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Tuesday, February 25, 2014

Елена Илиних и Никита Кацалапов Сочи 2014 Гала

the pros and cons for abortion... for the US

fandomsandfeminism:

Fun fact: If my younger sister was in a car accident and desperately needed a blood transfusion to live, and I was the only person on Earth who could donate blood to save her, and even though donating blood is a relatively easy, safe, and quick procedure no one can force me to give blood. Yes, even to save the life of a fully grown person, it would be ILLEGAL to FORCE me to donate blood if I didn’t want to.
See, we have this concept called “bodily autonomy.” It’s this….cultural notion that a person’s control over their own body is above all important and must not be infringed upon. 
Like, we can’t even take LIFE SAVING organs from CORPSES unless the person whose corpse it is gave consent before their death. Even corpses get bodily autonomy. 
To tell people that they MUST sacrifice their bodily autonomy for 9 months against their will in an incredibly expensive, invasive, difficult process to save what YOU view as another human life (a debatable claim in the early stages of pregnancy when the VAST majority of abortions are performed) is desperately unethical. You can’t even ask people to sacrifice bodily autonomy to give up organs they aren’t using anymore after they have died. 
 You’re asking people who can become pregnant to accept less bodily autonomy than we grant to dead bodies.
generalmaluga:
But, assuming the mother wasn’t raped, the choice to HAVE a baby and risk sacrificing their “bodily autonomy” is a choice that the mother made. YOu don’t have to have sex with someone. Cases of rape aside, it isn’t ethical to say abortion is justified. The unborn baby has rights, too.
First point: Bodily autonomy can be preserved, even if another life is dependent on it. See again the example about the blood donation.

 fandomsandfeminism:
And here’s another point: When you say that “rape is the exception” you betray something FUNDAMENTALLY BROKEN about your own argument.
Because a fetus produced from sexual assault is biologically NO DIFFERENT than a fetus produced from consensual sex. No difference at all.
If one is alive, so is the other. If one is a person, so is the other. If one has a soul, then so does the other. If one is a little blessing that happened for a reason and must be protected, then so is the other.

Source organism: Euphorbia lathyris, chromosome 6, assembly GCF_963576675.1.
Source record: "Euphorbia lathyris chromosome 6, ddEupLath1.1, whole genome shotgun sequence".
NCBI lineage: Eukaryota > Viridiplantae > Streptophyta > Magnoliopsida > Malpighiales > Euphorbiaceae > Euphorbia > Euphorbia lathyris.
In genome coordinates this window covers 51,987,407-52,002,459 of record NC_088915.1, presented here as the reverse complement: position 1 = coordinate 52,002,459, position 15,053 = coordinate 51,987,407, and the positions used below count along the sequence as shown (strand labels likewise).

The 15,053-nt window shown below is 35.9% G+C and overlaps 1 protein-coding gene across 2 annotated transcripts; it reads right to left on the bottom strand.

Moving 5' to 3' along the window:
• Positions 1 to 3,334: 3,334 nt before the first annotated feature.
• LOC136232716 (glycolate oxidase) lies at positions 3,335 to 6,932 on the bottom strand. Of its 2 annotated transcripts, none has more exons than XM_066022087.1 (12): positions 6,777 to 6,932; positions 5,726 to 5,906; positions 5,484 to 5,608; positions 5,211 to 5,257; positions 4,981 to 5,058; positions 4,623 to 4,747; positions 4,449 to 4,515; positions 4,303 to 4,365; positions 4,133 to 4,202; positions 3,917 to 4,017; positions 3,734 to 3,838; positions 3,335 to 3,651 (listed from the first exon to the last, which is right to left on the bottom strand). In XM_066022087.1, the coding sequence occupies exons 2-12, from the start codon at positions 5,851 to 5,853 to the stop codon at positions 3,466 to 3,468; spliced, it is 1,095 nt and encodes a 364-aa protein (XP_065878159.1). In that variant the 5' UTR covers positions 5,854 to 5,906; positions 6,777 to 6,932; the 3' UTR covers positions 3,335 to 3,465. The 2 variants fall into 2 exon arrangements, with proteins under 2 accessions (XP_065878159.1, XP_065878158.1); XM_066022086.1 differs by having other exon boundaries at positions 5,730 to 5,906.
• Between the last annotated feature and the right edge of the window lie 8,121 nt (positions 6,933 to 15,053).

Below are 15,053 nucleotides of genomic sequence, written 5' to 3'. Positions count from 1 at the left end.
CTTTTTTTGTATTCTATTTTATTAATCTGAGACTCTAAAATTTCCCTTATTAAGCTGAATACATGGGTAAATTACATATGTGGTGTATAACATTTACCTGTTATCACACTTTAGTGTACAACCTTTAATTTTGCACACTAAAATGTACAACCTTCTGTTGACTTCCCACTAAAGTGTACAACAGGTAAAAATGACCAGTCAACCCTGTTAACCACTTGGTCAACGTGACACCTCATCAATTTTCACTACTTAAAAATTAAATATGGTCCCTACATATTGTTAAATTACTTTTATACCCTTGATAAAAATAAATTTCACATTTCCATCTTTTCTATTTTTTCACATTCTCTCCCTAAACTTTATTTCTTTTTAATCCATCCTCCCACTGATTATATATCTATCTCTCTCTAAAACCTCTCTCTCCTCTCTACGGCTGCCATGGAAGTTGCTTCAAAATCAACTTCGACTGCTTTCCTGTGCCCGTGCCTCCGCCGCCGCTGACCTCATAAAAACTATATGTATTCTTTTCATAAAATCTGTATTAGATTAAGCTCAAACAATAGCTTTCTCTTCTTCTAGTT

When you say that “Rape is the exception” what you betray is this: It isn’t about a life. This isn’t about the little soul sitting inside some person’s womb, because if it was you wouldn’t care about HOW it got there, only that it is a little life that needs protecting.
When you say “rape is the exception” what you say is this: You are treating pregnancy as a punishment. You are PUNISHING people who have had CONSENSUAL SEX but don’t want to go through a pregnancy. People who DARED to have consensual sex without the goal of procreation in mind, and this is their “consequence.”

Sunday, February 2, 2014

Understanding Hindu Polytheism

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Everybody knows that Hindus worship many Gods. To many Westerners raised on the idea of monotheism this seems rather odd and maybe a little backward. Yet, in the Hindu literature we see references to “God” just about as often as references to a particular God such as Shiva. There is absolutely no conflict here. To understand this we must understand the fundamental difference in the way Hindus see time.

In the west we see time as linear. It starts, it flows and it ends. In Hinduism time is seen as cyclical. A wheel. It never starts and never ends but repeats. Add to this the twin concepts of reincarnation and the incarnation of avatars i.e. gods who take different forms in different times and places and it is easy to see why Hinduism is so welcoming to new gods. So, Christ comes along as a compassionate God of love? Easy. A Hindu recognizes and incarnation of Krishna when she sees one. A powerful omniscient creator God? Why, Brahma of course. A god capable of the destruction of all life on Earth? Why, Shiva of course.

Where a Jewish, Christian or Muslim conqueror would, as his first order of business destroy the idols of the conquered land a Hindu would invite them into the temple and consider all Gods as just the same Gods with different faces and different names.

The Hindu “Trinity” known as “Trimurti” consists of Brahma the creator, Vishnu the preserver and Shiva the destroyer. Taken together they represent all of the phases of the created universe of forms within which we all dwell. This universe is created, exists for a time and then is destroyed to be created anew. Yet, there is another Hindu vision of God and that is “Brahman” not to be confused with “Brahma”. Brahman is the underlying unity, the One. Brahman is not created nor can it be destroyed. In this sense one could say that Hinduism is pantheistic.

So, when looking at the great and ancient tradition which is Hinduism you will see that she is at the same time polytheistic, monotheistic and pantheistic and that there is no conflict between these three.

๑ Samsaran ๑

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